The Visionary

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Sunday, October 7, 2012

DREAMS are made for children, as the song goes, but for this young man, his dreams were a foundation to build on, as Weekend writer Fiona Patricia S. Escandor discovers.

Possessing a vision is always the first step in the road to success. It is what keeps a person focused and determined in accomplishing whatever it is he so desires. Such is the case with creative virtuoso Genesis Raña. Over the years, he had dreamed of building a school centering on new media, where he hopes to impart his skills and inspire today’s budding artists to be exemplary at what they do.

Genesis did not have a time frame in mind, thinking that he would be working on it much later on. Yet he toyed with the idea constantly. Inside a small black notebook he carried around are sketches and rough drafts on how he planned to go about it. He had devised his own curriculum, created a lesson plan, and even visualized how the classrooms would look like.

Things eventually fell into place for the aspiring mentor as he was presented with the opportunity to realize his dream. With the recent launching of the University of the Visayas School of New Media & Design, of which Genesis stands as school director, he proves that anything is indeed possible when a vision is paired with passion.

Genesis has been dabbling in visual design for over 20 years. He was only 14 years old when he was first exposed to the craft, as he used to help out in his uncle’s design studio.

He said: “At that time, I never really knew what it was. I didn’t know what a graphic designer was. I worked there during summers as an errand boy. I liked it because there were computers and during the early ‘90s, for me that was already a big deal.”

His love for artistry goes way back though and having always been fond of illustration, Genesis befittingly found his niche in digital design. By the time he entered college, he had already compiled a portfolio of designs through several projects done with his uncle.

Genesis’ firsthand experience in the field ultimately left him “bored” during the school days. The concentration on theories, plus the unavoidable roster of minor subjects discouraged him. He said: “At that time, I hoped there was a school that really focused on what I wanted to do.”

“We, creative people, we always want to be stimulated,” he said. “What kept me from quitting (school) was the theater guild. I spent more time there and the best moments in college that I can recall were not in class, but with the guild.”

“There, I realized that school can be fun if you’re doing something that’s aligned with your passion,” Genesis said.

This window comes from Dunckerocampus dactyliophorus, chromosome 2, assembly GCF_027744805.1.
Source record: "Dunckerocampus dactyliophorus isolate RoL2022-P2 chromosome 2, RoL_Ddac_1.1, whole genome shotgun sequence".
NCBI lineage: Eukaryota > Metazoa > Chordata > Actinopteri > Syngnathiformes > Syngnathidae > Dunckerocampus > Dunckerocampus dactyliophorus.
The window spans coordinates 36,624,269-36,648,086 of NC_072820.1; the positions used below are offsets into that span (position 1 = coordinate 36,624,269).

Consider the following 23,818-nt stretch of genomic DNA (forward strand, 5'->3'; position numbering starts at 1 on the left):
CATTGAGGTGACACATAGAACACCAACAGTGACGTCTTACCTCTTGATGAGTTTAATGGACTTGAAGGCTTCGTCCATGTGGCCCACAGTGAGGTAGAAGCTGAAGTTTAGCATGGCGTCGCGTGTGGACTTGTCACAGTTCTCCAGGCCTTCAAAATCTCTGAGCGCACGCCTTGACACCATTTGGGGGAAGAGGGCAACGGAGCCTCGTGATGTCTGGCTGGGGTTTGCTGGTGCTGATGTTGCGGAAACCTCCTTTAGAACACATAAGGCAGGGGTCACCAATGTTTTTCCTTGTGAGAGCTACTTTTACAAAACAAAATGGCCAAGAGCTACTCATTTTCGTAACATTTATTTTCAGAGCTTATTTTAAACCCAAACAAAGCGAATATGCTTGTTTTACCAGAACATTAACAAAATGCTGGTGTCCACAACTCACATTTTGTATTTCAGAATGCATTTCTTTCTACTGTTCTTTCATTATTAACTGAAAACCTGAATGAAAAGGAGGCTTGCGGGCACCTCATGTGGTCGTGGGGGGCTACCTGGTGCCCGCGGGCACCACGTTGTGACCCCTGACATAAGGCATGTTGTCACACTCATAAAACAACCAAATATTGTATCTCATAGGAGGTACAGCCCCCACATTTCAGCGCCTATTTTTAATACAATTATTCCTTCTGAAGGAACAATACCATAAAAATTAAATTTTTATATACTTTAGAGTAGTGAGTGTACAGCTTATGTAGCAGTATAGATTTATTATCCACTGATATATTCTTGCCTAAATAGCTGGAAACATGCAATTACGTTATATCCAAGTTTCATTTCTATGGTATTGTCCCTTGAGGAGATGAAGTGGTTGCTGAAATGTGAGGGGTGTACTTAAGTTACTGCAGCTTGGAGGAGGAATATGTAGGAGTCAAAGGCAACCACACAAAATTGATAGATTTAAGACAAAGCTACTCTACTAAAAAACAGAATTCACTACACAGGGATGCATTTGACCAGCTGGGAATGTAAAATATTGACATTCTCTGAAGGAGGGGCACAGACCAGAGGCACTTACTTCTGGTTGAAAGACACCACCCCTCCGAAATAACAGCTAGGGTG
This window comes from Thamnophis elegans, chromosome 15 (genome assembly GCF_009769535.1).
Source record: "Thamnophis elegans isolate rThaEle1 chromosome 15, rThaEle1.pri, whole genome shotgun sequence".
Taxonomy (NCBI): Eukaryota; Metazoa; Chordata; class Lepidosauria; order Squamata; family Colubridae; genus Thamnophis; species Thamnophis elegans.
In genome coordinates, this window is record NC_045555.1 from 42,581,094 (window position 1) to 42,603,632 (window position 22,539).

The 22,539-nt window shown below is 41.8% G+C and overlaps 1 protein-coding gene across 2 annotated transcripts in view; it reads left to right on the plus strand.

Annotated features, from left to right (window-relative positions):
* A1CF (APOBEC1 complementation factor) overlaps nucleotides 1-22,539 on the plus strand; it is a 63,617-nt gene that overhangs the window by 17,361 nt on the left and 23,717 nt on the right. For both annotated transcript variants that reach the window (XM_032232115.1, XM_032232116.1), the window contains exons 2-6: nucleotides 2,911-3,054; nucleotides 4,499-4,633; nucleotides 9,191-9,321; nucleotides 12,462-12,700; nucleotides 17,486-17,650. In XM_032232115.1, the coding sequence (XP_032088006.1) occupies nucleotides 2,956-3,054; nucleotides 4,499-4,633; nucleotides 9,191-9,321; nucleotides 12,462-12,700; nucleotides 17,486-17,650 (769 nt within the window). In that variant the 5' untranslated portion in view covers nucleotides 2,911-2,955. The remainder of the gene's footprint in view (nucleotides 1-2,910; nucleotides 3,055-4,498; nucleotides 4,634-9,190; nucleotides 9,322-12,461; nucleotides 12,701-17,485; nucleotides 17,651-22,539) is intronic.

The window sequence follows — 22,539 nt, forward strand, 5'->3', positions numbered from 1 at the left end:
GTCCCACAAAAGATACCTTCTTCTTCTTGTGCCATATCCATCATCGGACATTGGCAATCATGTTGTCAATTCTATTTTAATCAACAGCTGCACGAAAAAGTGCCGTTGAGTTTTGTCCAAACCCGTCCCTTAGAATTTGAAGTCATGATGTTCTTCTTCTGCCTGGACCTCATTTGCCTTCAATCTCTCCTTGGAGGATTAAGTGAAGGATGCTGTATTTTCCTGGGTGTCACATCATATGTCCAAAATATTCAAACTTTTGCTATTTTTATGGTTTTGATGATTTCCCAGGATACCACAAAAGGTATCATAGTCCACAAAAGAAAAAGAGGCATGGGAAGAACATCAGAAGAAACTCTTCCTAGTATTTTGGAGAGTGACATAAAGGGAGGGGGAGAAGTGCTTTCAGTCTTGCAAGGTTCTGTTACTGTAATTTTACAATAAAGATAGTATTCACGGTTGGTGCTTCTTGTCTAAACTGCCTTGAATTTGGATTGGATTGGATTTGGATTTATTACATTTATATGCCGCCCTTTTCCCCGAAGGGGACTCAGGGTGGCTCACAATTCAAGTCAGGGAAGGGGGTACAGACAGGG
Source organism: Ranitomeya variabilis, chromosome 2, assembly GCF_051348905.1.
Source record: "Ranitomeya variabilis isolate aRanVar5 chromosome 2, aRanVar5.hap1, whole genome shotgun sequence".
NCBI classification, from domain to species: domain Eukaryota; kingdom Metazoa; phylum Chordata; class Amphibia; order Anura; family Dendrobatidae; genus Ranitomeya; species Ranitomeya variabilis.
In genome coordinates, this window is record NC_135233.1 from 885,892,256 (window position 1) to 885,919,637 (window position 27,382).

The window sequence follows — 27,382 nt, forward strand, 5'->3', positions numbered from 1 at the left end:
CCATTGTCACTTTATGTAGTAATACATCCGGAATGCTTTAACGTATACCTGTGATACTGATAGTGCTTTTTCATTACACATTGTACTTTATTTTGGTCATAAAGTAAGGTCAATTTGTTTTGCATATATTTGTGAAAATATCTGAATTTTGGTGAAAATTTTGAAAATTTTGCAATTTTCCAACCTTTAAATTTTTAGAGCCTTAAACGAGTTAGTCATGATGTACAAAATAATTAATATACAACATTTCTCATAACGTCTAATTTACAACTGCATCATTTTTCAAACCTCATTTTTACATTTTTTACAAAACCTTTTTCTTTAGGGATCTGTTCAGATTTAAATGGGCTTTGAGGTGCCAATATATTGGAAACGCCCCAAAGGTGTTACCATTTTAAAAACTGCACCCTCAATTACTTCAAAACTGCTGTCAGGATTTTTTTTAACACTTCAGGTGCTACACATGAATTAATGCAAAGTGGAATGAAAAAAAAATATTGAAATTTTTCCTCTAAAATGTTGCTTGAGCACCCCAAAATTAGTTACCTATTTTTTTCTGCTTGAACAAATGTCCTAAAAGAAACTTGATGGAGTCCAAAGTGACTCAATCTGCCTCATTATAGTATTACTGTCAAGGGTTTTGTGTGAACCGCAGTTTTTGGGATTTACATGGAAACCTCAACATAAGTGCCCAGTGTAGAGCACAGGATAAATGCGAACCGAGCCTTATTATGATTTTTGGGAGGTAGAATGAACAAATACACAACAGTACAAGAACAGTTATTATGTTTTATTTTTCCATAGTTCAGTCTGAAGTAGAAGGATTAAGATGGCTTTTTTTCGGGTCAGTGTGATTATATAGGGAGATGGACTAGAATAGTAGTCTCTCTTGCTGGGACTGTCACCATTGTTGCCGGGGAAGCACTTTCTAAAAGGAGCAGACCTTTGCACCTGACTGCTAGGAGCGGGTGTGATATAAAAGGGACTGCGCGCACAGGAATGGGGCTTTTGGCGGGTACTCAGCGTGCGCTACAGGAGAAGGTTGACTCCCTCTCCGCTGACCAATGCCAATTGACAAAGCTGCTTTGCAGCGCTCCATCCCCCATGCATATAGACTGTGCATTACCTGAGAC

Genesis’ impressive work experience includes working in an advertising agency in Brunei, where he stayed for two years; working as a graphic designer for Sun.Star Cebu; working with Jay Aldeguer and Kenneth Cobonpue, both of whom he considers his mentors; until he eventually founded Indiesign Creative Group in 2005. Last year, Indiesign Creative Group was changed to Empire Creative Group.

“The dream was always there,” Genesis said. Even more so as he interacted with a new generation of designers whose skills, according to him, are not exactly at par with industry expectations.

“They study for four years, but their actual computer time is less than a hundred hours,” Genesis reasoned out. “What’s important in being a graphic designer is that you should be on the computer and that you should be hands-on.”

Genesis takes inspiration from Malcolm Gladwell’s 10,000-Hour Rule, which states that it takes 10,000 hours to be good at something. Genesis said: “10,000 hours—it takes three years if you do it eight hours a day.”

Little did Genesis know that the opportunity to finally realize his envisioned design school was just around the corner. In 2011, he was approached by the University of the
Visayas and he was asked to take part in the institution’s plans for rebranding. Then it was in one of their meetings that his idea was brought up.

“We talked about the logo, our plans for the rebranding, my portfolio, etc. Then they asked me about my plans and so I told them, ‘Sir, I want to build a school,’” Genesis shared. He presented his plans to UV’s executive vice-president Jose Gullas and the latter decided to help out.

“Three months, eight hours a day, and no minor subjects,” the school director explained. “It’s all about visual design. First month will be focused on software proficiency, after which, they will be working on real projects.”

Programs that will be offered are three-month certificate courses in visual design, photography, and digital illustration as well as diploma programs in 2D and 3D animation, motion graphics, and film production. The School of New Media & Design is at the Gullas Medical Center in Banilad.

“I never expected this would materialize soon,” Genesis admitted. Then as he talked more about the program curricula, the school’s interior design, or how he plans to guide the students during the year, it was evident that Genesis was simply filled with enthusiasm that his vision had finally been put to action.

“Just be passionate at what you do,” he said straightforwardly. Quoting Steve Jobs this time, Genesis said: “Find your passion, and if you haven’t found it yet, just keep looking.”

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